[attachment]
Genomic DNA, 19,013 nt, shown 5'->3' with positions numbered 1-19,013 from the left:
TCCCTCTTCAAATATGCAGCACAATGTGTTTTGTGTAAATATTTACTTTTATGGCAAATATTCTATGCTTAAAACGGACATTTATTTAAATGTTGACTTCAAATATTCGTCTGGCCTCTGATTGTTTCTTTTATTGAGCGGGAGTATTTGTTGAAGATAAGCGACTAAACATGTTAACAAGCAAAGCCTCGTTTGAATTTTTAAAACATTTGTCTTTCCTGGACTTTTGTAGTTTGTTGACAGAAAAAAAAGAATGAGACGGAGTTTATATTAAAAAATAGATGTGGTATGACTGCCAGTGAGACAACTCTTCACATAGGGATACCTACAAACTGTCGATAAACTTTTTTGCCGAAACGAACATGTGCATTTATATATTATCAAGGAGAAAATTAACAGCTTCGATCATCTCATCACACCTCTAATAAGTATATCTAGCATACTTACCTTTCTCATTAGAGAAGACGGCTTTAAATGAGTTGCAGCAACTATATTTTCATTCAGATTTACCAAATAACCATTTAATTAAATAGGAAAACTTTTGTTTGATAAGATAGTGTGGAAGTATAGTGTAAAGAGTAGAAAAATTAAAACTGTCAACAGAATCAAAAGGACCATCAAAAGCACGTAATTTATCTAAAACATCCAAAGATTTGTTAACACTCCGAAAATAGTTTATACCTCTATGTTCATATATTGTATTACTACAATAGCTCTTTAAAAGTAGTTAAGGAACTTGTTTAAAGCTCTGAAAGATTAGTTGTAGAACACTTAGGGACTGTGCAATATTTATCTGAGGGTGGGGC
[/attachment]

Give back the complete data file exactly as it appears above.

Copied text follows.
Genomic DNA, 19,013 nt, shown 5'->3' with positions numbered 1-19,013 from the left:
TCCCTCTTCAAATATGCAGCACAATGTGTTTTGTGTAAATATTTACTTTTATGGCAAATATTCTATGCTTAAAACGGACATTTATTTAAATGTTGACTTCAAATATTCGTCTGGCCTCTGATTGTTTCTTTTATTGAGCGGGAGTATTTGTTGAAGATAAGCGACTAAACATGTTAACAAGCAAAGCCTCGTTTGAATTTTTAAAACATTTGTCTTTCCTGGACTTTTGTAGTTTGTTGACAGAAAAAAAAGAATGAGACGGAGTTTATATTAAAAAATAGATGTGGTATGACTGCCAGTGAGACAACTCTTCACATAGGGATACCTACAAACTGTCGATAAACTTTTTTGCCGAAACGAACATGTGCATTTATATATTATCAAGGAGAAAATTAACAGCTTCGATCATCTCATCACACCTCTAATAAGTATATCTAGCATACTTACCTTTCTCATTAGAGAAGACGGCTTTAAATGAGTTGCAGCAACTATATTTTCATTCAGATTTACCAAATAACCATTTAATTAAATAGGAAAACTTTTGTTTGATAAGATAGTGTGGAAGTATAGTGTAAAGAGTAGAAAAATTAAAACTGTCAACAGAATCAAAAGGACCATCAAAAGCACGTAATTTATCTAAAACATCCAAAGATTTGTTAACACTCCGAAAATAGTTTATACCTCTATGTTCATATATTGTATTACTACAATAGCTCTTTAAAAGTAGTTAAGGAACTTGTTTAAAGCTCTGAAAGATTAGTTGTAGAACACTTAGGGACTGTGCAATATTTATCTGAGGGTGGGGC